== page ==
Appendix A illustrates mapping of a set of conventional Java Bytecode instructions to one or more of the inventive virtual machine instructions listed in the right column.

The many features and advantages of the present invention are apparent from the written description, and thus, it is intended by the appended claims to cover all such features and advantages of the invention. Further, since numerous modifications and changes will readily occur to those skilled in the art, it is not desired to limit the invention to the exact construction and operation as illustrated and described. Hence, all suitable modifications and equivalents may be resorted to as falling within the scope of the invention.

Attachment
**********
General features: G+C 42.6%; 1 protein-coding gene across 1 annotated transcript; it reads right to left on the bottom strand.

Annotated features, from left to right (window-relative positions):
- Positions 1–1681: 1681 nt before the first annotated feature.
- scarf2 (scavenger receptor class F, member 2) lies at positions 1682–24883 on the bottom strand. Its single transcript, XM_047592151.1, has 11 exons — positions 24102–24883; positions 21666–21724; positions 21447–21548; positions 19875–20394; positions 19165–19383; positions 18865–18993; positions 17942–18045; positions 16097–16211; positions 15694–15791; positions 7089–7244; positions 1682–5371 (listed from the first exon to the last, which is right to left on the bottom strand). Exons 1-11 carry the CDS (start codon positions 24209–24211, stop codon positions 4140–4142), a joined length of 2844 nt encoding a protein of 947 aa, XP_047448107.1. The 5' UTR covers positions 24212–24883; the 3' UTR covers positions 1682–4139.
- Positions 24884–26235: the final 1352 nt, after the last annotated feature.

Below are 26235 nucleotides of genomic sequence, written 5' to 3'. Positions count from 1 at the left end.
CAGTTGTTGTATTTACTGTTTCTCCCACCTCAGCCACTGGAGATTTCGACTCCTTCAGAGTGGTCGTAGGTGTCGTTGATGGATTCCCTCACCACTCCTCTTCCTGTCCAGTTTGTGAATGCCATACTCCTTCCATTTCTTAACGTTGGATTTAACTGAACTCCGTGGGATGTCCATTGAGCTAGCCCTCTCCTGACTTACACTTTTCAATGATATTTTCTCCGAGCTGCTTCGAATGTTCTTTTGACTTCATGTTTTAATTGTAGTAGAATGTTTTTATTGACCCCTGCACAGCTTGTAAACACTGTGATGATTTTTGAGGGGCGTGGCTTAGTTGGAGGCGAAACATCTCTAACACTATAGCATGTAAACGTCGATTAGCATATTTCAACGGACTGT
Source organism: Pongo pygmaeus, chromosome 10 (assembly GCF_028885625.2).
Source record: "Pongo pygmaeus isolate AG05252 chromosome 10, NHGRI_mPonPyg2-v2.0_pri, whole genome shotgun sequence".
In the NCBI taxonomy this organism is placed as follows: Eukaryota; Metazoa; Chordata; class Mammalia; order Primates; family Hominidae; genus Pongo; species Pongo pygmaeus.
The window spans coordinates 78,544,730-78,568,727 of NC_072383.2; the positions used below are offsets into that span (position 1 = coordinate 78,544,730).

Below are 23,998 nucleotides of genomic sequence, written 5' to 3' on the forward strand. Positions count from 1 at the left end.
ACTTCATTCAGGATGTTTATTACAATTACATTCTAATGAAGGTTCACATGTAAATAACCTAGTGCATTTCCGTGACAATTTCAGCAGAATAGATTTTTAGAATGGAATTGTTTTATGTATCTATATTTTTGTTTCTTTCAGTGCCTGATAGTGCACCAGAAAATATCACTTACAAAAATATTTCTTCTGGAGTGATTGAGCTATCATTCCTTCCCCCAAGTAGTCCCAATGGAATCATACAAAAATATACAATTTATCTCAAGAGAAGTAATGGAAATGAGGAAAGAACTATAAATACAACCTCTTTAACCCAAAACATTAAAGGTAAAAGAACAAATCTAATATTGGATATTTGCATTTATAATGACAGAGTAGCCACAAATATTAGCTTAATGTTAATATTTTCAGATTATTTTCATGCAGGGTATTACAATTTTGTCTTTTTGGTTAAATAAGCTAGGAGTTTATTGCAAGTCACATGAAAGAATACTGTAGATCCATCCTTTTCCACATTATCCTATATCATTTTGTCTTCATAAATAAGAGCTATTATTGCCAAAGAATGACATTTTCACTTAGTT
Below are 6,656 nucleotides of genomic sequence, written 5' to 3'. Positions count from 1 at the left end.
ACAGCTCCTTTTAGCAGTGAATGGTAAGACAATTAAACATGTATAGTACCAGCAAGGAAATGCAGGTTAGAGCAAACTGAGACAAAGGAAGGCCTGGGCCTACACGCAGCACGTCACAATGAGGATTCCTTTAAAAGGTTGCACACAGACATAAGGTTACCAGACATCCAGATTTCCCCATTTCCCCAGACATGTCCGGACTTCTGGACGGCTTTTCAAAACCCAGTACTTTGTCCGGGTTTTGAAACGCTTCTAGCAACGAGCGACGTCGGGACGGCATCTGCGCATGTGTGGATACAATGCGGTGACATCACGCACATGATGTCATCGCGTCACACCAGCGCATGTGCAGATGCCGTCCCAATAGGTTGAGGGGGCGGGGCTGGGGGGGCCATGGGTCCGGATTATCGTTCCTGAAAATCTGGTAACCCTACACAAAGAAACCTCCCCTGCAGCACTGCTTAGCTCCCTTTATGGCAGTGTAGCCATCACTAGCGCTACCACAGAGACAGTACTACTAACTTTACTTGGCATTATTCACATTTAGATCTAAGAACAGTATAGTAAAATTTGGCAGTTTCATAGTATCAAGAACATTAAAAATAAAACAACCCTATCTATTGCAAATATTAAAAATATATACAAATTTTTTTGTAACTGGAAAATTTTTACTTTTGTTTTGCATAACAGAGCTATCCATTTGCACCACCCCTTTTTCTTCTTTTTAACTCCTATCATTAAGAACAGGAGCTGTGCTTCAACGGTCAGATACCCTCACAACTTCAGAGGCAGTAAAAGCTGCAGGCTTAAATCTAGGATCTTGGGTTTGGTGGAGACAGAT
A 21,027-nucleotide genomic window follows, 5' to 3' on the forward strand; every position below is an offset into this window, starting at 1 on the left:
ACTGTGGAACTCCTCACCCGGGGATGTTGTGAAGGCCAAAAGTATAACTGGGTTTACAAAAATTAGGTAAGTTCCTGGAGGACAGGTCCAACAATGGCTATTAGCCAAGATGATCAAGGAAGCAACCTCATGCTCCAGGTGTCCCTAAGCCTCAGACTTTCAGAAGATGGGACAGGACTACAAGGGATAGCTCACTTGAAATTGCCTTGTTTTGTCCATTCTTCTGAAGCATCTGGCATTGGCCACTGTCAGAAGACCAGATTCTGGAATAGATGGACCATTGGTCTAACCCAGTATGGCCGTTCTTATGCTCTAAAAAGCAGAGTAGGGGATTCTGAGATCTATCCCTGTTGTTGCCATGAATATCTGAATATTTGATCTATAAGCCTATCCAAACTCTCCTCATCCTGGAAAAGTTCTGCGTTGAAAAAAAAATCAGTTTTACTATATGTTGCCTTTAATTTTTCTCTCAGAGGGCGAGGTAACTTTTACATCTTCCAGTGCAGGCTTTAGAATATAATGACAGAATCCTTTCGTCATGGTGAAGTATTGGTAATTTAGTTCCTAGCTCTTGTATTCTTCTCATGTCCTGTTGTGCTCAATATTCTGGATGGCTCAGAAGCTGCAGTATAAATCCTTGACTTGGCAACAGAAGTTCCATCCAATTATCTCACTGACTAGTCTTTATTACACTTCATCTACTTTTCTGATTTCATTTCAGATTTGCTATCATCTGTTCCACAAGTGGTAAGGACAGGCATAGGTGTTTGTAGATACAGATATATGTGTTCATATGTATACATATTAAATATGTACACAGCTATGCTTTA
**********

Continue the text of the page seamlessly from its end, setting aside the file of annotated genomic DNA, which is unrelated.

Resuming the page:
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Referenced by
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US7389500 *Jul 8, 2005Jun 17, 2008Microsoft CorporationSelective pre-compilation of virtual code to enhance boot time emulator performance
Classifications
U.S. Classification717/148, 717/139, 717/118, 717/147, 717/140, 712/E09.037
International ClassificationG06F9/45, G06F9/318
Cooperative ClassificationG06F9/3017, G06F8/4434, G06F9/30174
European ClassificationG06F9/30U, G06F8/4434, G06F9/30U2